MAN!! Did Gray and I struggle to wrestle and sleep from the clutches of the sweltering heat last night. It was bad enough, but electricity here on the islands cuts off around 10.00pm after which not even the rickety old fan was their to assist us. Sweat exuded constantly from my body until wriggling and drenched from top to toe, my silk sleeping bag liner stuck to my body all over I began to feel like what it would probably be like to try to extricate oneself from a used condom. Disgusting!
Today’s one and only main activity ahead of a heavy does of chilling to max in hammocks back at the guesthouse is a visit to the Khone Phapheng or ‘Big’ Waterfalls as the locals less imaginatively (although accurately) refer to them. The sight of this marvel has been tantalising me from postcard stands all the way south on my journey through Laos so I’m excited to finally be heading there.
All of the little tin-pot travel agencies on Don Dhet will be able to organise this trip (and any others you care to think of) for you. Prices on most trips, big or small do not vary from one place to another so don’t bust a gut trying to save that precious half to one Dollar. It’s probably not worth the insult to the economic status of the people here abouts. 50,000 Kip ($6.60) seemed to be the going rate at the moment (80,000/ £10.50 if you want to add a boat trip to try to glimpse the Irrawaddy Dolphins) but you might get less if you get a big group together.
Everyone first piles into the little Longtail boats to be ferried across to the far east bank of the Mekong and then it’s all aboards sweltering mini-vans for the 25 min drive south, close to the Cambodian border, where the falls reside.
Believe me, if you find yourself in this stretch of the world you HAVE to come and see the Khone Phapheng falls. They are absolutely incredible. “Okay okay!” if you’ve been lucky enough to stand in the presence of the Victoria, Angel or Niagara Falls then you may stand and yawn a little here, but this is by far the most violent and captivating cascade of river-force that I’ve yet seen in my life. The Khone Phapheng falls apparently stand at a 1km breadth of the Mekong at this point of its concourse so only a smallish portion of the total falls are visible to the pedestrian visitor, but that is magnificence enough. Millions upon millions of gallons of water drop down every minute here at the ‘Big’ falls. Khone Phapheng represents the largest volume of water passing from one level to another in the whole of Southeast Asia and Southeast Asia contains a LOT of waterfalls! The almost violently white waves, ribbons and showers of water that break over the Mekong rock basin here have quite an earth-juddering force of nature contained within them.
Stevie & the Falls
It’s hard to remember the gentle sub-aquatic tree-speckled stretch of seeming calm that the waters have just arrived through. To associate the one state of calm with this raging, psychopathic other face. Likewise, turning to face south where the electrifying white buzz of the tumble-churned waters quickly begin to smooth back down to a milky calm, one can’t believe where all that monstrous energy has so suddenly dissipated to. They grow calmer still as the waters progress south and cross the Cambodian border where we shall tomorrow. The falls are mesmerically photographic and you shall have to forgive a certain repetitiousness of image on this occasion. One for the waterfall fans out there!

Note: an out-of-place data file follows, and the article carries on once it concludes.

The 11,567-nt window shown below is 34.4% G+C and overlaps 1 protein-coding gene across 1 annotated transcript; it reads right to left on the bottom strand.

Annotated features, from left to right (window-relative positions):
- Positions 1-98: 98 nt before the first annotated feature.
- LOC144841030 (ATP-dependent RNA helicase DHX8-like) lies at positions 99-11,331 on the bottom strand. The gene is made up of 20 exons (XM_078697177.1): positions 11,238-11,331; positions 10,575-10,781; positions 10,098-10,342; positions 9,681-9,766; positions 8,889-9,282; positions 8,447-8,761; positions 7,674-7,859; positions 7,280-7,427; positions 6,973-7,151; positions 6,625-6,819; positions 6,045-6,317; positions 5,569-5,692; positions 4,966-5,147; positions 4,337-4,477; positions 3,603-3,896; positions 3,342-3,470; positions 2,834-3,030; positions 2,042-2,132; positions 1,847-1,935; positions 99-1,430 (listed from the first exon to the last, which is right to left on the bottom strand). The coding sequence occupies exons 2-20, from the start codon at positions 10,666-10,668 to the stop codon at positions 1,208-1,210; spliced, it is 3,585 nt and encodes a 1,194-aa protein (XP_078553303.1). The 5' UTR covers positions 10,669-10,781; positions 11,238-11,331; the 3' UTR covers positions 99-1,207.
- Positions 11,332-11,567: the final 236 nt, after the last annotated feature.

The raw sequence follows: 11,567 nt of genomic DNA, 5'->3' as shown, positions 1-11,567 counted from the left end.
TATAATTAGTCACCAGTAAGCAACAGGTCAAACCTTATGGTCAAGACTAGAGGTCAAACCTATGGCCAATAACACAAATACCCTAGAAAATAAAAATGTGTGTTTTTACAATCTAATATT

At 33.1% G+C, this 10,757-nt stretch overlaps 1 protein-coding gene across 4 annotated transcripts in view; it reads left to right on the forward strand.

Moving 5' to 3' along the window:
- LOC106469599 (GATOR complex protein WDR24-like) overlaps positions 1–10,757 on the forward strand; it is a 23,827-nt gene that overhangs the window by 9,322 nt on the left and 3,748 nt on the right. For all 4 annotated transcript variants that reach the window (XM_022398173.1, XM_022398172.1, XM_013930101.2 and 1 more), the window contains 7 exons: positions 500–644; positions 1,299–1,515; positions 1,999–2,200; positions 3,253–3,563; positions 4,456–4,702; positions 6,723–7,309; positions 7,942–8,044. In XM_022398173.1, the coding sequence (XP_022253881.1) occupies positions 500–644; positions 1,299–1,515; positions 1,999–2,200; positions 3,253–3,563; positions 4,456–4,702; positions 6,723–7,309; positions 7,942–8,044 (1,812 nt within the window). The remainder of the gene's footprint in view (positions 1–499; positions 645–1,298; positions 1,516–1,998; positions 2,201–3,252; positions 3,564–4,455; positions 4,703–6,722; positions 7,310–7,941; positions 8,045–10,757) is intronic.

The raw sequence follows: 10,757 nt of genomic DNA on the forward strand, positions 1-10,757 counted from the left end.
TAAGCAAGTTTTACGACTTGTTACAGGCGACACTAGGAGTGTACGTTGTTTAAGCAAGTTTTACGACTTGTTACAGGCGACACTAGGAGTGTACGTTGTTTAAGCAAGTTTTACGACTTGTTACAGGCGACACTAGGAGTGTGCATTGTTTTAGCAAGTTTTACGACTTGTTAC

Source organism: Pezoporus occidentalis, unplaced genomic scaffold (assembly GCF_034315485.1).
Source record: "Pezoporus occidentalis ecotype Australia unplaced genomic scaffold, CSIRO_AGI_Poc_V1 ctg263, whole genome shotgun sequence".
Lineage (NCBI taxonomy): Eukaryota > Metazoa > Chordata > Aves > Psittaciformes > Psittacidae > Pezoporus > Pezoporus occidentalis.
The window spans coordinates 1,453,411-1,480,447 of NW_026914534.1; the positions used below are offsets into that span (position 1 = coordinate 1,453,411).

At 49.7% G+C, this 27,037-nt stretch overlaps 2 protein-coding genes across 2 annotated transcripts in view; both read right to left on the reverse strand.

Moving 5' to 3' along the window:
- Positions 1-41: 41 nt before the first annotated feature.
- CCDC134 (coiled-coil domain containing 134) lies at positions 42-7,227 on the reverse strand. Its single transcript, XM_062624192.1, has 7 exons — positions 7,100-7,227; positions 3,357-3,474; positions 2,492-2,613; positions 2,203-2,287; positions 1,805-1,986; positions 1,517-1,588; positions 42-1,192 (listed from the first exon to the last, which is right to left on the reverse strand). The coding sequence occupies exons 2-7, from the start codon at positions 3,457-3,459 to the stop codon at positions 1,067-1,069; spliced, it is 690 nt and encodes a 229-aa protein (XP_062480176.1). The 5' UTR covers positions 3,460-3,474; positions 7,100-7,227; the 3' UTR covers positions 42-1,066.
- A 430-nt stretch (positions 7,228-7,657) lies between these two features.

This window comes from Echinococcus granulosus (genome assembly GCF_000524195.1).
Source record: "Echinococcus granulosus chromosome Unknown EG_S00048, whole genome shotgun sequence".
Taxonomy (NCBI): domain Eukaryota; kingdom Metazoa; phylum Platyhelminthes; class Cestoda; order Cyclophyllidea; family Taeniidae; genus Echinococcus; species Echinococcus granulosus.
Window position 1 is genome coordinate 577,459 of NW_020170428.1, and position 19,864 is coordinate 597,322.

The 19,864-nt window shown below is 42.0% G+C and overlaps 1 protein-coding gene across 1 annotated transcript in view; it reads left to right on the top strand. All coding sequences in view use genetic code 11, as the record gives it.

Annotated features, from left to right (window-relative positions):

Ferried back to Don Det.
There’s little more to do than have lunch (Gray, Sven, Mario and I) and try to keep our cool now that the midday sweat is on. Our meal is accompanied by the ear-damaging and depressing razz of a large chainsaw that is being used to fell a large, old old tree here on the walkway through the ‘village’. Progress once more my friends. Why have this tree when we can squeeze one more internet café in huh? During the hour of our lunch, teams of locals straining on ropes to make sure the branches and trunk fall in a safe direction, the poor tree and its soul are efficiently hacked to pieces and left to bleed upon the dusty ground. Come night fall it will be being cremated.
Later I decide to finally introduce myself bodily to the ‘Mother River’, the waters appearing cleaner in appearance here than at any other stage of my journey so far.
I patter down and enter the cool refreshing waters, and half swim, half drift a kilometre or so down the river, bumping into Mario on an inflated tube halfway along my drift. I scrabble out onto the banks in line - as planned - with ‘The Bakery’. ‘The Bakery’ unsurprisingly is a bakery that resides about 10-15 minutes walk south of the main tourist thoroughfare of Don Dhet. Run by an ex-pat (Brit? Aussie? I was never quite sure) this place has the best fresh baked breads and cakes that I had in the whole of Laos. Absolutely delicious!! You must, must go there if you find yourself on Don Dhet. Or ‘The Bakery’ will find you as come evening the lad that runs it walk around town heaving giant silver trays filled with his cake-baked treats for you to buy at your leisure.
“Yum! Yum! Yum!”.
Time to swing back, relax and think of Cambodia!